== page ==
US embassies targeted as anti-film protests spread
CAIRO, Egypt (AP) - Angry protests over an anti-Islam film spread across the Muslim world Friday, with demonstrators scaling the walls of US embassies in Tunisia and Sudan, torching part of a German embassy and clashing with police in violence that left at least four dead.
Amid the turmoil, Islamic militants waving black banners and shouting "God is great" stormed an international peacekeepers base in Egypt's Sinai and battled troops.
Egypt's new Islamist president went on national TV and appealed to Muslims to not attack embassies, denouncing the violence earlier this week in Libya that killed four Americans, including the US ambassador.
Mohammed Morsi's first public move to restrain protesters after days of near silence appeared aimed at repairing strains with the US over this week's violence.
The day of protests, which spread to around 20 countries, started small and mostly peacefully in countries such as Indonesia, Malaysia, India, Afghanistan and Pakistan. The most violent demonstrations took place in the Middle East. In many places, only a few hundred took to the streets, mostly ultraconservative Islamists - but the mood was often furious.
The demonstrators came out after weekly Friday Muslim prayers, where many clerics in their mosque sermons urged congregations to defend their faith, denouncing the obscure movie produced in the US that denigrated the Prophet Muhammad. It was a dramatic expansion of protests that began earlier this week and saw assaults on the US embassies in Egypt and Yemen and the storming of the US Consulate in Benghazi, Libya.
Several thousand battled with Tunisian security forces outside the US embassy in Tunis. Protesters rained stones on police firing volleys of tear gas and shooting into the air. Some protesters scaled the embassy wall and stood on top of it, planting the Islamist flag that has become a symbol of the wave of protests: A black banner with the Islamic profession of faith, "There is no god but Allah and Muhammad is his prophet."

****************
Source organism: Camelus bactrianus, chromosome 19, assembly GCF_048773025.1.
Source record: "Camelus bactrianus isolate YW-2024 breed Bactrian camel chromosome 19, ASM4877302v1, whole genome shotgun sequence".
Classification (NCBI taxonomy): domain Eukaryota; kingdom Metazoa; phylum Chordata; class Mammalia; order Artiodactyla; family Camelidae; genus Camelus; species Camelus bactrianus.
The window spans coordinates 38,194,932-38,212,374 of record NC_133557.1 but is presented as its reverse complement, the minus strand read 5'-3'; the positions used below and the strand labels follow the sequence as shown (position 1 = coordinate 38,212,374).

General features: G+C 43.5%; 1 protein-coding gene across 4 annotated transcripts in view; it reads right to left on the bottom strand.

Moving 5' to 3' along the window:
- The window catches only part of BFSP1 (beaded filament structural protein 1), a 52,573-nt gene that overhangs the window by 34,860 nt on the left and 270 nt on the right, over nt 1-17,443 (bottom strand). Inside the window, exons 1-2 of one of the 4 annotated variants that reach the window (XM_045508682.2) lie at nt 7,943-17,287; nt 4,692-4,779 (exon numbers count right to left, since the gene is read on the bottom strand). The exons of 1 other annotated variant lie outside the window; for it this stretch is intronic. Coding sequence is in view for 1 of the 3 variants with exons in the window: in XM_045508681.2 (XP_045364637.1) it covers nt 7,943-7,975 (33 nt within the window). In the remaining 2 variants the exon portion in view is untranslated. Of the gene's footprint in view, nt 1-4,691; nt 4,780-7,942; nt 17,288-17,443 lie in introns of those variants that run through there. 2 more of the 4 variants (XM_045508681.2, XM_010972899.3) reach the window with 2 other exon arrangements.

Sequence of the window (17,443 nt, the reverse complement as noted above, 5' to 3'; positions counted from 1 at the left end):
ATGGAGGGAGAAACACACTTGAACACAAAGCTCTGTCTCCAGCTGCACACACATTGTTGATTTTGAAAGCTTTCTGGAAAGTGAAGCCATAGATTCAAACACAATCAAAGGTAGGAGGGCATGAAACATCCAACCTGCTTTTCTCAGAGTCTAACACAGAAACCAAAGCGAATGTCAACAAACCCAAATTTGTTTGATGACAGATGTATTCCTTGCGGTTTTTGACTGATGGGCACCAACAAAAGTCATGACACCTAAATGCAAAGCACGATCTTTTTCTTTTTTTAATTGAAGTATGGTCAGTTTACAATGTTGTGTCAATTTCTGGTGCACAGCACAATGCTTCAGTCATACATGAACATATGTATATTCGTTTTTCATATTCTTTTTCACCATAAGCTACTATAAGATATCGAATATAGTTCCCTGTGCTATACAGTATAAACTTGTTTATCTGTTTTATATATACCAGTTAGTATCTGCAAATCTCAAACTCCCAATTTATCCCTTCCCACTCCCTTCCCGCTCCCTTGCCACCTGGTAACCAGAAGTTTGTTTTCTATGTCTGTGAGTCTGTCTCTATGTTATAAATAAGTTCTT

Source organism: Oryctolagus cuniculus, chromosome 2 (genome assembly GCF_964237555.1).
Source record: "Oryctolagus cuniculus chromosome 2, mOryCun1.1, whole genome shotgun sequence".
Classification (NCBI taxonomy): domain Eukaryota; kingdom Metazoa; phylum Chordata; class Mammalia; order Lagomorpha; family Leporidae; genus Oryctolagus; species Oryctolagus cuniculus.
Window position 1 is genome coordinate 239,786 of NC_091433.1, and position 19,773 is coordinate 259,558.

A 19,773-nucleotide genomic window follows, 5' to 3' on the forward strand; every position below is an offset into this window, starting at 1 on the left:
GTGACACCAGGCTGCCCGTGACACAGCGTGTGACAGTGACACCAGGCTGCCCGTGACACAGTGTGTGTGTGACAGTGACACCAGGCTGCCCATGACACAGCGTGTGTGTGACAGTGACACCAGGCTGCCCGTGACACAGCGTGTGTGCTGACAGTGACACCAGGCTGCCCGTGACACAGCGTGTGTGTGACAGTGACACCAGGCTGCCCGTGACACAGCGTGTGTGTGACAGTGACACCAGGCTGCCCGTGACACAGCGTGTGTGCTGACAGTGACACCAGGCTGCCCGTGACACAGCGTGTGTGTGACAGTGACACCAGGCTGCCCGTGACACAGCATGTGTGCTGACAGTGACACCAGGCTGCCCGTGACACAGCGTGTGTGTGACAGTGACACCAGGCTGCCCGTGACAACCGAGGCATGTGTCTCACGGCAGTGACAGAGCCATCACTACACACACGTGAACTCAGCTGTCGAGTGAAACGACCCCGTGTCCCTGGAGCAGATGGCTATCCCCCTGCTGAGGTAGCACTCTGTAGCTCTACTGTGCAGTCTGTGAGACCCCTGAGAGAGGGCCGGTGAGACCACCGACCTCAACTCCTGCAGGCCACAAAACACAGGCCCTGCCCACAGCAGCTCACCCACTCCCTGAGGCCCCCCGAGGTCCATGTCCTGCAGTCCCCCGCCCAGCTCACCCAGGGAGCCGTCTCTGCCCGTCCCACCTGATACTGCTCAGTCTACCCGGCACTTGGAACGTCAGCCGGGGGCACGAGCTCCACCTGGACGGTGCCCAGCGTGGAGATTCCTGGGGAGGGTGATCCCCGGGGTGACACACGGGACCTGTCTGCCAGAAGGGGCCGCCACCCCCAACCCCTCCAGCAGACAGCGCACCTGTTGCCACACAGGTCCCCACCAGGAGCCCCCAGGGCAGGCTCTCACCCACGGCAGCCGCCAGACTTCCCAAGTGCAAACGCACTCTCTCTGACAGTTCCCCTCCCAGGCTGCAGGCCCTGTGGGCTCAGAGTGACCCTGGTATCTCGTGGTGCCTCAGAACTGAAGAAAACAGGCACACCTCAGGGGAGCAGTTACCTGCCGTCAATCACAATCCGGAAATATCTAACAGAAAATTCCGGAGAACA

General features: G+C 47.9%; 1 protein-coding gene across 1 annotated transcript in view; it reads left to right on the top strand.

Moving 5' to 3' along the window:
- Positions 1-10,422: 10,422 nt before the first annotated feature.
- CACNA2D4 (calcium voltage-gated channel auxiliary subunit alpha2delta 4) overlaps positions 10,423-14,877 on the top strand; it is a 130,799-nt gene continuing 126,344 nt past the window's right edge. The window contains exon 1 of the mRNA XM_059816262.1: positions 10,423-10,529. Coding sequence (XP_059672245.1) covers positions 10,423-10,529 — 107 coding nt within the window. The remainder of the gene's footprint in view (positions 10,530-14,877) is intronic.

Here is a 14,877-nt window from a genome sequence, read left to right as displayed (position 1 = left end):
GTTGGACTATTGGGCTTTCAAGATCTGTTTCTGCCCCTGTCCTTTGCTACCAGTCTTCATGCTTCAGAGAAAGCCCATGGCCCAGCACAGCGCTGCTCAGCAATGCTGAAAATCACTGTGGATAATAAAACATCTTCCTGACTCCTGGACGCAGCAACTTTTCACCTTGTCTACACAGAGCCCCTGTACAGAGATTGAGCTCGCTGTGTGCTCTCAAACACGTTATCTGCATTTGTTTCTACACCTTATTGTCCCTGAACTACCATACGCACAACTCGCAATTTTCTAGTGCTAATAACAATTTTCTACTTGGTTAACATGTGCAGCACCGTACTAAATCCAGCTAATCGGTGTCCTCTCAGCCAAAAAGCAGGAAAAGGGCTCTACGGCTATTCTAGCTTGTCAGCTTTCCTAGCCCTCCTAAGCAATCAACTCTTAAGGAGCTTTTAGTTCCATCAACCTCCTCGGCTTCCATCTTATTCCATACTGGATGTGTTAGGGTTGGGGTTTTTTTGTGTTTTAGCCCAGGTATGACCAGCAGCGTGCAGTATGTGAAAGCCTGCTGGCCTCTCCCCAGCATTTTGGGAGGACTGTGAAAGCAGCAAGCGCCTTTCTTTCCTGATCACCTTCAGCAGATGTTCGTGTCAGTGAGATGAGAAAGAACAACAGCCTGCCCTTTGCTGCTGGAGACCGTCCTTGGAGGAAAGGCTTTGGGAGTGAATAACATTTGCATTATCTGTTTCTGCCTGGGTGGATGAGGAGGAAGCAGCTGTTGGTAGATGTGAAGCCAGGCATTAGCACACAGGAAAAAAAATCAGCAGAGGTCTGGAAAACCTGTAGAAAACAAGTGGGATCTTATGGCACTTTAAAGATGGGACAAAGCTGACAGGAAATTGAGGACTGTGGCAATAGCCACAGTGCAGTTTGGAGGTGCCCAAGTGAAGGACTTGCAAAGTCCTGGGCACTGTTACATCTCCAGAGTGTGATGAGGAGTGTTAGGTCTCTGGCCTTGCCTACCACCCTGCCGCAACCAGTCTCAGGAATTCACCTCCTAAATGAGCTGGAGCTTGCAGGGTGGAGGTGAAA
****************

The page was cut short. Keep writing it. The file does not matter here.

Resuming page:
Police chased them off the wall and took the flag down. Two protesters were killed and 29 people were wounded, including police.
The heaviest violence came in Sudan, where a prominent sheik on state radio urged protesters to march on the German Embassy to protest alleged anti-Muslim graffiti on mosques in Berlin and then to the US Embassy to protest the film. Soon after, several hundred Sudanese stormed into the German Embassy, setting part of an embassy building afire along with trash bins and a parked car.
Several thousand then moved in a convoy of buses to the American Embassy, on the capital's outskirts. They tried to storm the mission, clashing with Sudanese police, who opened fire on some who tried to scale the compound's wall. It was not clear whether any protesters made it into the embassy grounds.
The police then launched giant volleys of tear gas to disperse the crowd, starting a stampede. Witnesses reported seeing three protesters motionless on the ground, apparently dead, though there was no immediate confirmation of deaths in the violence.
Gunmen waving the black Islamist banner and shouting "God is great" stormed into the base, firing automatic weapons. They set fire to vehicles and battled with peacekeepers inside, said a senior official with the force, speaking on condition of anonymity because he was not authorized to talk to the press.
Four Colombian peacekeepers were wounded and were evacuated to Israel.
Ahead of the expected wave of protests on Friday - a traditional day for rallies in the Islamic world - US Secretary of State Hillary Rodham Clinton explicitly denounced the movie, aiming to pre-empt further turmoil at its embassies and consulates. The film, called "Innocence of Muslims," ridicules the Prophet Muhammad, portraying him as a fraud, a womanizer and a child molester.
"The United States government had absolutely nothing to do with this video," she said before a meeting with the foreign minister of Morocco at the State Department. "We absolutely reject its content and message." She said the video was "disgusting and reprehensible."